With 'Soul of the Kumbh', The Hindu revisits the festival

N. Ravi, Publisher and former Editor-in-Chief of The Hindu and Shekhar Sen, Chairman, Sangeet Natak Akademi releasing a special publication 'Soul of The Kumbh - Prayagraj 2019' in New Delhi on Monday, 29th April 2019.   | Photo Credit: V.V. KRISHNAN

To commemorate the recently concluded Ardh Kumbh Mela, held in Prayagraj from January 15 to March 4, The Hindu Group of Publications has brought out a 100-page book — Soul of The Kumbh — that captures the myriad facets of the three-month long holy festival.

The Kumbh Mela is said to be the largest gathering in the world and is a blend of “religion, spirituality, mythology and culture; the coming together of people and religious organisations from across the country, the order in the midst of the seeming chaos,” said N. Ravi, Publisher, The Hindu.

The book, which is rich in photographs, consists of a series of articles. These include the Kumbh as confluence of ritual, faith and philosophy; the meaning of the various rituals; profiles on the participating Akharas (ascetic orders), the asceticism and how arrangements were put in place to ensure that the Ganga wasn’t subject to pollution from the crowds and the infrastructure.

The book was here released on Wednesday by Mr. Ravi along with Mr. Shekhar Sen, Chairman, Sangeet Natak Akademi.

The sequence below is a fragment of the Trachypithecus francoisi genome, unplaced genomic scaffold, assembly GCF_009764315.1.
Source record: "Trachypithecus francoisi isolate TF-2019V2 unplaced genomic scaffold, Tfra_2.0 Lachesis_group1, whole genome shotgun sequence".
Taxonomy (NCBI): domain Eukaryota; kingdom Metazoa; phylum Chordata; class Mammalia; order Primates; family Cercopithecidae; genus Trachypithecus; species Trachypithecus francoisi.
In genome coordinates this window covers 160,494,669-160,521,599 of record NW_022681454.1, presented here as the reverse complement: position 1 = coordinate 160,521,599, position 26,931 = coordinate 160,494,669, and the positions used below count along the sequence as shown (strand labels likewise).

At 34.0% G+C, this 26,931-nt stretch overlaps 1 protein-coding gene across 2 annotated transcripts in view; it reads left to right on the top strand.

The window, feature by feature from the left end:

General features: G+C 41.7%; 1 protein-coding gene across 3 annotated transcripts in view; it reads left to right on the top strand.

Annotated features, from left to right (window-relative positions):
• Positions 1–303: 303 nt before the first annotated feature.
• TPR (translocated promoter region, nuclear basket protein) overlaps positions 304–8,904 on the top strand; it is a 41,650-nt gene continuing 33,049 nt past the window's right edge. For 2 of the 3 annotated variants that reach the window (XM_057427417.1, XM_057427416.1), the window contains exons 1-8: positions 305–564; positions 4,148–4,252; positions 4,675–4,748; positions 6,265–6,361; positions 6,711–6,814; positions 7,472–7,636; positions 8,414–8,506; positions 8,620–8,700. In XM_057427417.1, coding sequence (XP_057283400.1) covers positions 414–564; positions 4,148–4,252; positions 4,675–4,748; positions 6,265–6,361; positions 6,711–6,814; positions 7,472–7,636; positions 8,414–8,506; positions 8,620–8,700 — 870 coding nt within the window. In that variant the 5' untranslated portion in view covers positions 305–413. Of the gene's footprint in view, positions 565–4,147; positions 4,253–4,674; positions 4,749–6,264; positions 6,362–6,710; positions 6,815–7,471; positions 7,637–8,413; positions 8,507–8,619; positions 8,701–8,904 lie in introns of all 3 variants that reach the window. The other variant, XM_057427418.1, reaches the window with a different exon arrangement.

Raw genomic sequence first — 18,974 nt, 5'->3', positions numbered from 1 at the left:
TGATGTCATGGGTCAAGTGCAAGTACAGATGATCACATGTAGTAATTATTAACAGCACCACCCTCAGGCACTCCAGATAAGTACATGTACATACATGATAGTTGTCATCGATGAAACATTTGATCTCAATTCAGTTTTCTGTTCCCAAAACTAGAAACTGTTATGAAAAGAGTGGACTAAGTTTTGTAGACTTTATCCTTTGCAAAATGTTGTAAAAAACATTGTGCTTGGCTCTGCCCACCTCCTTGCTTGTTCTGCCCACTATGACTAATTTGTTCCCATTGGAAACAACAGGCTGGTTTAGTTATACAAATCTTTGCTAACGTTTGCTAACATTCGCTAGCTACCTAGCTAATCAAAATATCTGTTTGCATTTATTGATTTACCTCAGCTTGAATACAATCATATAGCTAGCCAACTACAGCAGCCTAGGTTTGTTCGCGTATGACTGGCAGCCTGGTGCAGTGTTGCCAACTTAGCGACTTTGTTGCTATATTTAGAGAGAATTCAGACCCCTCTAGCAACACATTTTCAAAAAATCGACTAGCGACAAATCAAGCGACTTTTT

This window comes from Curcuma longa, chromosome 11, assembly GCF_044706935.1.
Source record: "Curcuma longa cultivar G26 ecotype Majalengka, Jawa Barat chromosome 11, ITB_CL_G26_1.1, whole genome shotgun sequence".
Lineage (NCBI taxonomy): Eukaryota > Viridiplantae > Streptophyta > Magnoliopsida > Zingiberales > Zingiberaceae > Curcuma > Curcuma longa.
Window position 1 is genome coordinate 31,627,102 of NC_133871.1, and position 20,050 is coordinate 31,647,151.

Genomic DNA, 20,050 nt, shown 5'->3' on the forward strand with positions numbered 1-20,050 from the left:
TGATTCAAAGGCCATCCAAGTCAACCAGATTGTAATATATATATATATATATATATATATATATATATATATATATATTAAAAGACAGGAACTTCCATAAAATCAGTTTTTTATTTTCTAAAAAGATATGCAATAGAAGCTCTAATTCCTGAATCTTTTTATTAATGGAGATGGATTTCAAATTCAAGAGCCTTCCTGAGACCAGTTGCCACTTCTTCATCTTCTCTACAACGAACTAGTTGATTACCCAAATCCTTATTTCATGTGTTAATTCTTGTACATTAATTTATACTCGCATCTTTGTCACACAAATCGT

Speaking on the occasion, Mr Sen said the Kumbh Mela was a unique event that “nobody was invited to but where everyone congregated to from all over the world to participate.”

Mr. Sen recounted that during a Kumbh, he and his wife had offered their singing talents as ‘seva’ (offering) to the various orders of ascetics who were participating in the event.

The Kumbh mela unfolds at the confluence of the Ganga, the Yamuna and the mythical Saraswati river at the Triveni Sangam in Prayagraj. Given the kind of interest and devotion that this inspires in millions, it merited its own documentation, according to the publishers.

The Hindu has always devoted substantial space in its columns to Indian culture and has been covering the Kumbh Mela in its pages over the last several decades. This year, we thought it was time to bring out a special publication on the Kumbh to bring out its significance, history, the Akharas and participating religious men, the events and the organisation surrounding the Mela along with some stunning photographs, which we hope would be of interest to the readers not just in northern India but in other parts of the country as well,” Mr Ravi said in his address.

“The Kumbh has always been about accepting diversity. The Juna Akhara, the largest of the Akharas, has had Hindu, Muslim and Buddhist followers. The Udaseen Akhara upholds Sikh philosophy. Thus, the Kumbh constitutes a mosaic of cultures and spirituality — which the volume attempts to capture,” notes Suresh Nambath, Editor, The Hindu, in his foreword to the book.

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Printable version | Oct 25, 2021 12:31:06 AM |

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